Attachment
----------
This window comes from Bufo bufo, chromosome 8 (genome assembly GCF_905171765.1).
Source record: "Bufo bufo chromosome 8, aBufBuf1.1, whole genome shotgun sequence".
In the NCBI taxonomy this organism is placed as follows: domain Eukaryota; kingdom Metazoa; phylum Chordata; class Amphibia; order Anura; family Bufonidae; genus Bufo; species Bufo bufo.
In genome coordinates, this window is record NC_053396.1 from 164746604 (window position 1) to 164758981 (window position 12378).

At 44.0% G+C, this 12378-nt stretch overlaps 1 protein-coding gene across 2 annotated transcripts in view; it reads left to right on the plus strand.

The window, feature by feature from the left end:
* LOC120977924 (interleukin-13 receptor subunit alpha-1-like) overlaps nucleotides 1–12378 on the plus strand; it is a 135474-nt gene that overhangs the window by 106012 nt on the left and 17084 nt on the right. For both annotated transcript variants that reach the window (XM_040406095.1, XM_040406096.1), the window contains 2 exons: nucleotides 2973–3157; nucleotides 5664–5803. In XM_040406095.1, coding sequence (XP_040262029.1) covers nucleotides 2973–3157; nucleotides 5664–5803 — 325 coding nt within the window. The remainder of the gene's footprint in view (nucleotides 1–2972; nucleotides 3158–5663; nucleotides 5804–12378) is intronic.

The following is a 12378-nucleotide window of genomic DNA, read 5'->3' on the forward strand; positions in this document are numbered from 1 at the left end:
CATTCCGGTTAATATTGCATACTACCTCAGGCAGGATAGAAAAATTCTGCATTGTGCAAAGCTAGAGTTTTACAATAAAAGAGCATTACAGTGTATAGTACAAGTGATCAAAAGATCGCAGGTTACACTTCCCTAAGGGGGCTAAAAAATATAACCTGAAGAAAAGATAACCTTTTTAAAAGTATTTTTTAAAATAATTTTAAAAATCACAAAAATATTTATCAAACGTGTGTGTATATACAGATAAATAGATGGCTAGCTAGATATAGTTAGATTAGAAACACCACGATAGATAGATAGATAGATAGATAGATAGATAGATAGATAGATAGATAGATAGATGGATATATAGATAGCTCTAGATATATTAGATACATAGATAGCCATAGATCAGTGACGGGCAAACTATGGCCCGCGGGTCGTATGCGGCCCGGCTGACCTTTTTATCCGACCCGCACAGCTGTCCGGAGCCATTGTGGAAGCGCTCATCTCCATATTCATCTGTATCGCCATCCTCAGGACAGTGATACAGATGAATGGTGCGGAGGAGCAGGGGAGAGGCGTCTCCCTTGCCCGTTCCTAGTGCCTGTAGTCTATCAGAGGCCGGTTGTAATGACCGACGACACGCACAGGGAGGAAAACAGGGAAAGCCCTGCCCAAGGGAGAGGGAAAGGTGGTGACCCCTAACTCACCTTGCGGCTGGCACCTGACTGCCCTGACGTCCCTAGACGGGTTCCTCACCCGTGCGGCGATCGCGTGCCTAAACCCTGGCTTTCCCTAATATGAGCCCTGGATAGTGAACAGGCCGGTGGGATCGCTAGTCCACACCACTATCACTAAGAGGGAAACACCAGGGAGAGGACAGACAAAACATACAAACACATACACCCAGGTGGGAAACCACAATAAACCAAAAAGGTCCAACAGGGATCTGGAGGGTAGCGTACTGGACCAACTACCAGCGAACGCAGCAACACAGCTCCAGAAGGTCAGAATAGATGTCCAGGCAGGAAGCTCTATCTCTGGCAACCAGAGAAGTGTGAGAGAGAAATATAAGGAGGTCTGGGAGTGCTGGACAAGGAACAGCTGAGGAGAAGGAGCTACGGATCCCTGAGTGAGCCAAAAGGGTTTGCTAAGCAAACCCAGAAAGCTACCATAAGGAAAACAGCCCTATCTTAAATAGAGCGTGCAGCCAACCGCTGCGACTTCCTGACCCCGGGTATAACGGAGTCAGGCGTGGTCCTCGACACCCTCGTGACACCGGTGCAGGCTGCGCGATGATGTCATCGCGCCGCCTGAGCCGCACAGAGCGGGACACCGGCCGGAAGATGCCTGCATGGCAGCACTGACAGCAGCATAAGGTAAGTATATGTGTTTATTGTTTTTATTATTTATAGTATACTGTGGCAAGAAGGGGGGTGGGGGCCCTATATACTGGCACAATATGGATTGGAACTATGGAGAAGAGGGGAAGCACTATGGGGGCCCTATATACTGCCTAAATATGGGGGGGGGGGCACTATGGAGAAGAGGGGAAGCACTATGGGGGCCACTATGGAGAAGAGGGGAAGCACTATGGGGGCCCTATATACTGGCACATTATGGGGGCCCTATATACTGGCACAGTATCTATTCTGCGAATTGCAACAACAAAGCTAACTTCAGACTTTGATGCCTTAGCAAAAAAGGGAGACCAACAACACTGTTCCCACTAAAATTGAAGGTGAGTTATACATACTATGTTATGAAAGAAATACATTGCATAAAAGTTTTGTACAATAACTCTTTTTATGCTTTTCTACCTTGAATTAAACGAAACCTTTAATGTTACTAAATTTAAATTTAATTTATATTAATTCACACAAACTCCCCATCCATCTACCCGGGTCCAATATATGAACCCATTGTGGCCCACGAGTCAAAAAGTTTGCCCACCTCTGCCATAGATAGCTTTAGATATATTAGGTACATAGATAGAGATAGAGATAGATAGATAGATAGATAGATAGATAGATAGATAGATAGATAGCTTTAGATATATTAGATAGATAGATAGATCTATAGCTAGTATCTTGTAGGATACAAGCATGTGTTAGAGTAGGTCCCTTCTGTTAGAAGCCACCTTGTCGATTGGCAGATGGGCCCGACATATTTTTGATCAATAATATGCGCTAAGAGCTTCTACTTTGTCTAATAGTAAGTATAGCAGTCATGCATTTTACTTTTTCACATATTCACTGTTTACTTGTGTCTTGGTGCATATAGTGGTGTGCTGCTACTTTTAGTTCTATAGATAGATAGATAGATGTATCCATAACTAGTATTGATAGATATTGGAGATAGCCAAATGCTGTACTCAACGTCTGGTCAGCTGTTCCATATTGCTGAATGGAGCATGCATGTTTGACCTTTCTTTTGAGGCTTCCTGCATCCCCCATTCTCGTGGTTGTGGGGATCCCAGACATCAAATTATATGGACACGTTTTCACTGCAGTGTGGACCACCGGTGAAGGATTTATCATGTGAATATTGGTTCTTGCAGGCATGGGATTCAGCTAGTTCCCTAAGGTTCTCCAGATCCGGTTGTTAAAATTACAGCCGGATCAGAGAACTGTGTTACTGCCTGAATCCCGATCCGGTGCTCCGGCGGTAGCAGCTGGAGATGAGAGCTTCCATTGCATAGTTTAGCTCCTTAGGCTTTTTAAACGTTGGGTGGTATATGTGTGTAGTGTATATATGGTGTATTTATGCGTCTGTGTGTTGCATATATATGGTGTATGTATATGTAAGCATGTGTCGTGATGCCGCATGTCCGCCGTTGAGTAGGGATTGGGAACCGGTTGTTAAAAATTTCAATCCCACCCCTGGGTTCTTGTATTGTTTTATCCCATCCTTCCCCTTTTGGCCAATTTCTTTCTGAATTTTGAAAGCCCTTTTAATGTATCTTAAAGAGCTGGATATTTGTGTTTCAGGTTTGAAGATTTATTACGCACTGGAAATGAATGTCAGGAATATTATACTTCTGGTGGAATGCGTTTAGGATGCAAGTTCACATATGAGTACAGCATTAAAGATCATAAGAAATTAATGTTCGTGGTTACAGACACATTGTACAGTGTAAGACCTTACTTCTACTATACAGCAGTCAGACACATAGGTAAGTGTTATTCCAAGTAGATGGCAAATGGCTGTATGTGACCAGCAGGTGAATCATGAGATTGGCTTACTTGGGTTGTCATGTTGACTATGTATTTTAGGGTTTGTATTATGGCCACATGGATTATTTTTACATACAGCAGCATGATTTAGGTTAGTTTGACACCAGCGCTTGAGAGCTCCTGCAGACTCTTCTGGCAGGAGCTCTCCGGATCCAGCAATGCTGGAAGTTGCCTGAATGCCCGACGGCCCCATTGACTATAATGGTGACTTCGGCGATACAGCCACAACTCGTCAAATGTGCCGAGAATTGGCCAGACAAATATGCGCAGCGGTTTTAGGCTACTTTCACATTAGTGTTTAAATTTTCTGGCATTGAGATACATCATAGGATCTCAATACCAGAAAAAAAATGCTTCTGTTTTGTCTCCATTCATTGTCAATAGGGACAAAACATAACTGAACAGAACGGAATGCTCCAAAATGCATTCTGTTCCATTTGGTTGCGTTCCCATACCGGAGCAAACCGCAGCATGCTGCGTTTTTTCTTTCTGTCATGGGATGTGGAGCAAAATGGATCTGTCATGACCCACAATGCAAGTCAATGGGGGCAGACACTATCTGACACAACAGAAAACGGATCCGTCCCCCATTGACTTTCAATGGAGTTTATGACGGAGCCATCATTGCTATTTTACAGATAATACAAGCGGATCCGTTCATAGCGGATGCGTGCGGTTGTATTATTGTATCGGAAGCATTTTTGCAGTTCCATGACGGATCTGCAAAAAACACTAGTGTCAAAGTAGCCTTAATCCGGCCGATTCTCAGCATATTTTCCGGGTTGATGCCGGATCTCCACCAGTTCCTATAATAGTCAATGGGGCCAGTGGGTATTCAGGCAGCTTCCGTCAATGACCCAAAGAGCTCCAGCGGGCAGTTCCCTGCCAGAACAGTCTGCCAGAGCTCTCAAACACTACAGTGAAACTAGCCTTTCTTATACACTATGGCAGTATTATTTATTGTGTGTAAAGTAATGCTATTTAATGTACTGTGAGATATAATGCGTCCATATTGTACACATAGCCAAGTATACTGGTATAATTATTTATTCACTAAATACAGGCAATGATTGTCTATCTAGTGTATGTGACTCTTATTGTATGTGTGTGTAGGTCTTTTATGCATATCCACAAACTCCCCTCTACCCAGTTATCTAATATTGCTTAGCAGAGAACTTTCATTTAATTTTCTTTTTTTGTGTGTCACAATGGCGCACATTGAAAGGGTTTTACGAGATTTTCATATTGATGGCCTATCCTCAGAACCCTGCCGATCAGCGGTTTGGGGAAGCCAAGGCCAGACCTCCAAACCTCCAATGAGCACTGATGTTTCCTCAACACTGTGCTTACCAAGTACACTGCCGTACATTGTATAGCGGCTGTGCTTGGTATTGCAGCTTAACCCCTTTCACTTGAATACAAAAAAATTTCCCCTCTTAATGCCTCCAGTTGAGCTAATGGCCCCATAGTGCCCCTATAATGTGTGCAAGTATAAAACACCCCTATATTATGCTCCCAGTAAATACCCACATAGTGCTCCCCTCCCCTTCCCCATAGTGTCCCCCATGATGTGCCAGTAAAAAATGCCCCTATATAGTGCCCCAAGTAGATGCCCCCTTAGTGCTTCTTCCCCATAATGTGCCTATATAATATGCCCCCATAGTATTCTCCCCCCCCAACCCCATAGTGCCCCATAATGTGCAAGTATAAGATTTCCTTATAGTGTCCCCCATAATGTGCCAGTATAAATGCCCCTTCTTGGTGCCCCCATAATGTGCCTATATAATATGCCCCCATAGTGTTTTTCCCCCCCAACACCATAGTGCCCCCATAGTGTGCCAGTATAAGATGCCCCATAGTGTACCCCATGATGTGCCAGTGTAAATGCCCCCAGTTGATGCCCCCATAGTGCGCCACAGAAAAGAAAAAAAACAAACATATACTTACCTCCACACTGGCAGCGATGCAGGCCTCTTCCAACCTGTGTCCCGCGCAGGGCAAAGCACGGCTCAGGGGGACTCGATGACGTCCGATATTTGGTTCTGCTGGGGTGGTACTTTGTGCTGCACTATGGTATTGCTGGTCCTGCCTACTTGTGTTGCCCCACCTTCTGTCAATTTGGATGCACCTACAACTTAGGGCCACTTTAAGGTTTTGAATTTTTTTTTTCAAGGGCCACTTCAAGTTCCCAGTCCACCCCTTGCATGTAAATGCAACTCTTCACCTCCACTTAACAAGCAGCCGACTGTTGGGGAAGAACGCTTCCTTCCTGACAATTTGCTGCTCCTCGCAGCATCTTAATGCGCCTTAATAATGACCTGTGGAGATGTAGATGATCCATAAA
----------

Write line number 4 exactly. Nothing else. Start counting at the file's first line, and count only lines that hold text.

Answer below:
In genome coordinates, this window is record NC_053396.1 from 164746604 (window position 1) to 164758981 (window position 12378).